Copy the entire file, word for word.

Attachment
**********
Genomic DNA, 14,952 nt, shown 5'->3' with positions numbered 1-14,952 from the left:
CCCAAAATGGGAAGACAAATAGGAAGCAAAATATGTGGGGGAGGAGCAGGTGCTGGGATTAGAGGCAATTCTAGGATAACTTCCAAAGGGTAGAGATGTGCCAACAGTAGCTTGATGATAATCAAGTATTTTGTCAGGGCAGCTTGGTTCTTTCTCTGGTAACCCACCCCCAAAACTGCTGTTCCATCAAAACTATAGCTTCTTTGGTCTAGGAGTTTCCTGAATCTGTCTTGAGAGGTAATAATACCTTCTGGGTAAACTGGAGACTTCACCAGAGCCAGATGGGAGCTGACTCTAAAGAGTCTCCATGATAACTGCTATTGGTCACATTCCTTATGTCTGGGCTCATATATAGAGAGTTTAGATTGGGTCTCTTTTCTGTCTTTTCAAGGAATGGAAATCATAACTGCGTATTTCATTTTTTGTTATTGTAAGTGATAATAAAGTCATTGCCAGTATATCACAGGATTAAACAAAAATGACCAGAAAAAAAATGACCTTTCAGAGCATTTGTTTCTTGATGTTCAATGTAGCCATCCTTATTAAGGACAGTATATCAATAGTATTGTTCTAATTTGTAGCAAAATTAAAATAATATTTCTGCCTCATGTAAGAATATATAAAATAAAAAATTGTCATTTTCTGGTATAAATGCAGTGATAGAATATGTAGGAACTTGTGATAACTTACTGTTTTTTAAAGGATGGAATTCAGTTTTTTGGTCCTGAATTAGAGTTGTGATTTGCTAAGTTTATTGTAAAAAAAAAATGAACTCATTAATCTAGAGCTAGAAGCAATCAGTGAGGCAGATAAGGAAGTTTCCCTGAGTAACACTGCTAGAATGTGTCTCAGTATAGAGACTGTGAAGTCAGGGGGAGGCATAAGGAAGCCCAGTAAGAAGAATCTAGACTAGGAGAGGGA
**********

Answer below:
Genomic DNA, 14,952 nt, shown 5'->3' with positions numbered 1-14,952 from the left:
CCCAAAATGGGAAGACAAATAGGAAGCAAAATATGTGGGGGAGGAGCAGGTGCTGGGATTAGAGGCAATTCTAGGATAACTTCCAAAGGGTAGAGATGTGCCAACAGTAGCTTGATGATAATCAAGTATTTTGTCAGGGCAGCTTGGTTCTTTCTCTGGTAACCCACCCCCAAAACTGCTGTTCCATCAAAACTATAGCTTCTTTGGTCTAGGAGTTTCCTGAATCTGTCTTGAGAGGTAATAATACCTTCTGGGTAAACTGGAGACTTCACCAGAGCCAGATGGGAGCTGACTCTAAAGAGTCTCCATGATAACTGCTATTGGTCACATTCCTTATGTCTGGGCTCATATATAGAGAGTTTAGATTGGGTCTCTTTTCTGTCTTTTCAAGGAATGGAAATCATAACTGCGTATTTCATTTTTTGTTATTGTAAGTGATAATAAAGTCATTGCCAGTATATCACAGGATTAAACAAAAATGACCAGAAAAAAAATGACCTTTCAGAGCATTTGTTTCTTGATGTTCAATGTAGCCATCCTTATTAAGGACAGTATATCAATAGTATTGTTCTAATTTGTAGCAAAATTAAAATAATATTTCTGCCTCATGTAAGAATATATAAAATAAAAAATTGTCATTTTCTGGTATAAATGCAGTGATAGAATATGTAGGAACTTGTGATAACTTACTGTTTTTTAAAGGATGGAATTCAGTTTTTTGGTCCTGAATTAGAGTTGTGATTTGCTAAGTTTATTGTAAAAAAAAAATGAACTCATTAATCTAGAGCTAGAAGCAATCAGTGAGGCAGATAAGGAAGTTTCCCTGAGTAACACTGCTAGAATGTGTCTCAGTATAGAGACTGTGAAGTCAGGGGGAGGCATAAGGAAGCCCAGTAAGAAGAATCTAGACTAGGAGAGGGA